Monday, 3 May 2010

The Caiman (2006)

Marketed as a savage anti-Berlusconi satire, Nanni Moretti’s The Caiman (2006) turns out to be a ramshackle, fairly endearing comedy about its protagonist’s personal and professional travails; the obvious pot-shots that it takes at the Italian PM may be the weakest thing about it. The film follows the fortunes of Bruno (Silvio Orlando), a producer of schlock thrillers. Down on his luck following the failure of a Kill Bill-esque film called Cataracts, Bruno meets a young woman who presents him with a script entitled “The Caiman.” Distracted by his marital problems and his attempts to get a movie about Columbus off the ground, Bruno initially reads the script as just another thriller, before realising that it is actually a critique of Berlusconi. The film details his frustrated attempts to get "The Caiman" made.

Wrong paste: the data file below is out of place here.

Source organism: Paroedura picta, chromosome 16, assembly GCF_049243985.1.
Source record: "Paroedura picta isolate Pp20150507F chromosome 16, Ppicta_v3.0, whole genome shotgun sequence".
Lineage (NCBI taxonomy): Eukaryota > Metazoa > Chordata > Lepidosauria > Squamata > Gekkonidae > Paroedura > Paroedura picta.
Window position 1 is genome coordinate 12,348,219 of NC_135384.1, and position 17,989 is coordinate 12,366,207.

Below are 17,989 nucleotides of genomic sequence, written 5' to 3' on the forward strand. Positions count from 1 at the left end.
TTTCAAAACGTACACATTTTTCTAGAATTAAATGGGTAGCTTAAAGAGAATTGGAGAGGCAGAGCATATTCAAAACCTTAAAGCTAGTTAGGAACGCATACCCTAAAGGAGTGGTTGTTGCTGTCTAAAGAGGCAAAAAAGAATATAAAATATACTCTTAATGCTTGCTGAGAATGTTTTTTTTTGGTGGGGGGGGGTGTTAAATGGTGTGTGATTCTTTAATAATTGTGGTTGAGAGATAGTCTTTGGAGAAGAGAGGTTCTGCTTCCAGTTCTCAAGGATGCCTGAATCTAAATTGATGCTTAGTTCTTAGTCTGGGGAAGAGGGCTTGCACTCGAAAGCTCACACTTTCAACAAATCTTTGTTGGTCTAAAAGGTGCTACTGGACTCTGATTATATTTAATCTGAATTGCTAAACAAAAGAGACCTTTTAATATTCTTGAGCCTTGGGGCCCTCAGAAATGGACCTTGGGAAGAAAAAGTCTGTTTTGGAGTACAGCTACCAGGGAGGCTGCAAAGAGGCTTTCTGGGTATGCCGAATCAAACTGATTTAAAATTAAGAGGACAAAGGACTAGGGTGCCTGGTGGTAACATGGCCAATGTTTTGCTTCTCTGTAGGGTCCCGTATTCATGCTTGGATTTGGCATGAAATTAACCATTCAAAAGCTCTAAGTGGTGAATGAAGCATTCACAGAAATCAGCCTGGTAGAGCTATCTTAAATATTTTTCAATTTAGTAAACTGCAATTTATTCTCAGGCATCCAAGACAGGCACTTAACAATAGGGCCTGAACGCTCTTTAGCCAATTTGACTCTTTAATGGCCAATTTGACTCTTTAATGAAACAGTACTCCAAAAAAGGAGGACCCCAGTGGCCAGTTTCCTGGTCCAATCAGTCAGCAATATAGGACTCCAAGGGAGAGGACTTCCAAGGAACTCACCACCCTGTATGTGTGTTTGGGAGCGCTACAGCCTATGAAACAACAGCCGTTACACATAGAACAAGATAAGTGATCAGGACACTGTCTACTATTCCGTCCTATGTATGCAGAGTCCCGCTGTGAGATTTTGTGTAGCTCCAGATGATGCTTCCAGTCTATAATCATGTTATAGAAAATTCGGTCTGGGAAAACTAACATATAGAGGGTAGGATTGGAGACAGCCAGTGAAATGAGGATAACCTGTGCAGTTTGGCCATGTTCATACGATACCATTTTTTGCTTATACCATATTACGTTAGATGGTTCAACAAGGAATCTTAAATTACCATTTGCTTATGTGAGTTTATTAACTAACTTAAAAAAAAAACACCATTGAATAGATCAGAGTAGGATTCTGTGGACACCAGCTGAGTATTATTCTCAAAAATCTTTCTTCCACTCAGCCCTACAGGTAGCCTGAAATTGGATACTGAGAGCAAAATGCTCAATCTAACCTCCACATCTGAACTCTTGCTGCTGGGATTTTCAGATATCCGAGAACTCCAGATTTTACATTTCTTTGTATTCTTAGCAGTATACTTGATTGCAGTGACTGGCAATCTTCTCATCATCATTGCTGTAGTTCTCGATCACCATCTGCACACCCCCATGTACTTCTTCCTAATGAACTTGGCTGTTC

While there are plenty of things that don’t add up in this scenario, Moretti’s film has engaging, amusing and sometimes touching details: the scenes between Bruno and his wife and kids are particularly memorable, and Orlando gives a lively and enjoyable performance. But The Caiman becomes tiresome when the characters stop dead to make political points. Moretti is sure-footed in much of his satirising of the Italian film industry, but then loses his way; the final sequence - which presents clips from the finished film with Moretti himself taking the role of Berlusconi - is totally fumbled. Nonetheless, this odd, haphazard movie is worth seeing for the incidental pleasures that it offers.

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